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Lateral view of a Female Hexagenia limbata (Ephemeridae) (Hex) Mayfly Dun from the Namekagon River in Wisconsin
Hex Mayflies
Hexagenia limbata

The famous nocturnal Hex hatch of the Midwest (and a few other lucky locations) stirs to the surface mythically large brown trout that only touch streamers for the rest of the year.

Dorsal view of a Amphizoa (Amphizoidae) Beetle Larva from Sears Creek in Washington
This is the first of it's family I've seen, collected from a tiny, fishless stream in the Cascades. The three species of this genus all live in the Northwest and are predators that primarily eat stonefly nymphs Merritt R.W., Cummins, K.W., and Berg, M.B. (2019).
27" brown trout, my largest ever. It was the sub-dominant fish in its pool. After this, I hooked the bigger one, but I couldn't land it.
Troutnut is a project started in 2003 by salmonid ecologist Jason "Troutnut" Neuswanger to help anglers and fly tyers unabashedly embrace the entomological side of the sport. Learn more about Troutnut or support the project for an enhanced experience here.

This topic is about the Caddisfly Genus Dicosmoecus

This is a superhatch in the West. Gary LaFontaine had a self-proclaimed obsession with Dicosmoecus, and he devotes several pages of Caddisflies to stressing the importance of its larvae, pupae, and adults. He wrote:

The question for fly fishermen seeking big trout is: "Which insects provide the best opportunity for catching such fish?" My list would be: Giant Orange Sedge (Dicosmoecus sp.), Salmon Fly (Pteronarcys californica, a stonefly), and the Michigan Mayfly (Hexagenia limbata). Dicosmoecus is the most important -- and the contest is not even close.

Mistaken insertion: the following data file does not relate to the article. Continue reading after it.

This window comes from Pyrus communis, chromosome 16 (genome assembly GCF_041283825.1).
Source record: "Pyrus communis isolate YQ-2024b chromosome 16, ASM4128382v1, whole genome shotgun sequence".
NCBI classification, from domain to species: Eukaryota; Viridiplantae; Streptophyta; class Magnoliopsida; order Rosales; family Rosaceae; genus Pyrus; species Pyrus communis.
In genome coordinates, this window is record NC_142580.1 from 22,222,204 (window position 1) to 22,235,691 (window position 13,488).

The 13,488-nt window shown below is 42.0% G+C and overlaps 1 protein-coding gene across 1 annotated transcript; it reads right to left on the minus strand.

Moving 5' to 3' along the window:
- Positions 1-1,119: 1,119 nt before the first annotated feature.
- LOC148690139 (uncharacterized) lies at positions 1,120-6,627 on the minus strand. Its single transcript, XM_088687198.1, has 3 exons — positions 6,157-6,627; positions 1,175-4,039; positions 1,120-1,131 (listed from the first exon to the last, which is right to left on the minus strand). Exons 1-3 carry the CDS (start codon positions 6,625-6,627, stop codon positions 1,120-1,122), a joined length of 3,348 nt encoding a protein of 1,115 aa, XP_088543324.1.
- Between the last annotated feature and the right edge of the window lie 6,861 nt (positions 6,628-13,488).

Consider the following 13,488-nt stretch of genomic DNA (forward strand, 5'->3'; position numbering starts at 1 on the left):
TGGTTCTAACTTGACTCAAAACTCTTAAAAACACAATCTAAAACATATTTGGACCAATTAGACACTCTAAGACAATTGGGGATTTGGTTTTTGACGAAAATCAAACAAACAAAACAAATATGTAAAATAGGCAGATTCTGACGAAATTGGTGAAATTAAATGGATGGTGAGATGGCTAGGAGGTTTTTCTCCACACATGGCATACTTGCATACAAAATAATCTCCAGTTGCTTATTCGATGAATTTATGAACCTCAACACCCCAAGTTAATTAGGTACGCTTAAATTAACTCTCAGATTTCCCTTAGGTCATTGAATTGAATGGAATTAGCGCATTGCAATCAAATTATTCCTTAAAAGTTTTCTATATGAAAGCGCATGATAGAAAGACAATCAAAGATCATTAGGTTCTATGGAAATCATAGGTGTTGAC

His reasons for this judgement are five traits of Dicosmoecus:

  • Very large size: Adults 30mm long, and thick.

  • Activity concentrated within 2-3 weeks.

  • Emerges in the low, clear water of fall.

  • Active during afternoon and evening.

  • Abundant in rivers with sea-run trout.


Personally I have only caught a good Dicosmoecus hatch one time, and on a secret desert spring creek. It reminded me of fishing Isonychia mayfly hatches back east, because there weren't enough bugs around to have trout rising consistently, but the presence of a particularly good food source in low numbers for a long time had them on the lookout for imitations. I had big trout cartwheeling out of the water to smash actively-fished imitations.

Example specimens

Troutnut
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Administrator
Bellevue, WA

Posts: 2758
Troutnut on Aug 22, 2006August 22nd, 2006, 3:42 pm EDT
There's a good topic with people sharing their experiences with Dicosmoecus over at the Washington Fly Fishing Forum.
Jason Neuswanger, Ph.D.
Troutnut and salmonid ecologist
Taxon
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Site Editor
Plano, TX

Posts: 1311
Taxon on Aug 22, 2006August 22nd, 2006, 7:40 pm EDT
Jason-

In case you're not familiar with the cast of characters on WFF, that particular thread drew several pretty savvy members. Preston is Preston Singletary a columnist with Flyfishing & Tying Journal. Smamla (as in S. malma) is Curt Kramer, a retired WDFW fisheries biologist and renowned Bull Trout enthusiast.
Best regards,
Roger Rohrbeck
www.FlyfishingEntomology.com

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